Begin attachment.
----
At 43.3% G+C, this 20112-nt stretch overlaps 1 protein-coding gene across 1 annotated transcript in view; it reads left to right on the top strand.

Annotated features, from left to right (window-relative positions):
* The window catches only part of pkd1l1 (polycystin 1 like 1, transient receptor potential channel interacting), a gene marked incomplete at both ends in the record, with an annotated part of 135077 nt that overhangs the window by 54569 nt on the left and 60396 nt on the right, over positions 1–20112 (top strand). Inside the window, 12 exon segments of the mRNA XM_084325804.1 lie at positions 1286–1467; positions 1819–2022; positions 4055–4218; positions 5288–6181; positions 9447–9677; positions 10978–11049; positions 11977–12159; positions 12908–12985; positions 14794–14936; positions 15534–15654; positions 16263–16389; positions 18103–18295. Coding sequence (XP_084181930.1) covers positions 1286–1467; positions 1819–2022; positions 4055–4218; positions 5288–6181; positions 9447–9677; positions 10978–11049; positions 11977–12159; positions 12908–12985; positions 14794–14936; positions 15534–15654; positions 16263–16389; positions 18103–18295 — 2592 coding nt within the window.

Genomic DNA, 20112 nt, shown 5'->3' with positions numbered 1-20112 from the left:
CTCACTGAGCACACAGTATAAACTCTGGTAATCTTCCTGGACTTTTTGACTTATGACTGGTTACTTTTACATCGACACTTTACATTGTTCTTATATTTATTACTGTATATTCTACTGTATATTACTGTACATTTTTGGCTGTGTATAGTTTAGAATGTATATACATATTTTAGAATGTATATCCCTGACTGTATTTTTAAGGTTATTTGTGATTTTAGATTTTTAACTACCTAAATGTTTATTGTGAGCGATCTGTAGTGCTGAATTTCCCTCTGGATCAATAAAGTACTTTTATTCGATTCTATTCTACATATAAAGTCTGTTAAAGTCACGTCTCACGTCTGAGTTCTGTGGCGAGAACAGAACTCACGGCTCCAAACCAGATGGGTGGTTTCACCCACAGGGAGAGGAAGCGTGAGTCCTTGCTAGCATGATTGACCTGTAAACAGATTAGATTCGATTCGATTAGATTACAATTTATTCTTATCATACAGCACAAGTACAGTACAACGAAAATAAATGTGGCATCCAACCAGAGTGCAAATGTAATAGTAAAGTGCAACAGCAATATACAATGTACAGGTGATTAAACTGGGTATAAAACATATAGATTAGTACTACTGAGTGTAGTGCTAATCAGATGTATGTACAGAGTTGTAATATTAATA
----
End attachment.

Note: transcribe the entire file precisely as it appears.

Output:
At 43.3% G+C, this 20112-nt stretch overlaps 1 protein-coding gene across 1 annotated transcript in view; it reads left to right on the top strand.

Annotated features, from left to right (window-relative positions):
* The window catches only part of pkd1l1 (polycystin 1 like 1, transient receptor potential channel interacting), a gene marked incomplete at both ends in the record, with an annotated part of 135077 nt that overhangs the window by 54569 nt on the left and 60396 nt on the right, over positions 1–20112 (top strand). Inside the window, 12 exon segments of the mRNA XM_084325804.1 lie at positions 1286–1467; positions 1819–2022; positions 4055–4218; positions 5288–6181; positions 9447–9677; positions 10978–11049; positions 11977–12159; positions 12908–12985; positions 14794–14936; positions 15534–15654; positions 16263–16389; positions 18103–18295. Coding sequence (XP_084181930.1) covers positions 1286–1467; positions 1819–2022; positions 4055–4218; positions 5288–6181; positions 9447–9677; positions 10978–11049; positions 11977–12159; positions 12908–12985; positions 14794–14936; positions 15534–15654; positions 16263–16389; positions 18103–18295 — 2592 coding nt within the window.

Genomic DNA, 20112 nt, shown 5'->3' with positions numbered 1-20112 from the left:
CTCACTGAGCACACAGTATAAACTCTGGTAATCTTCCTGGACTTTTTGACTTATGACTGGTTACTTTTACATCGACACTTTACATTGTTCTTATATTTATTACTGTATATTCTACTGTATATTACTGTACATTTTTGGCTGTGTATAGTTTAGAATGTATATACATATTTTAGAATGTATATCCCTGACTGTATTTTTAAGGTTATTTGTGATTTTAGATTTTTAACTACCTAAATGTTTATTGTGAGCGATCTGTAGTGCTGAATTTCCCTCTGGATCAATAAAGTACTTTTATTCGATTCTATTCTACATATAAAGTCTGTTAAAGTCACGTCTCACGTCTGAGTTCTGTGGCGAGAACAGAACTCACGGCTCCAAACCAGATGGGTGGTTTCACCCACAGGGAGAGGAAGCGTGAGTCCTTGCTAGCATGATTGACCTGTAAACAGATTAGATTCGATTCGATTAGATTACAATTTATTCTTATCATACAGCACAAGTACAGTACAACGAAAATAAATGTGGCATCCAACCAGAGTGCAAATGTAATAGTAAAGTGCAACAGCAATATACAATGTACAGGTGATTAAACTGGGTATAAAACATATAGATTAGTACTACTGAGTGTAGTGCTAATCAGATGTATGTACAGAGTTGTAATATTAATA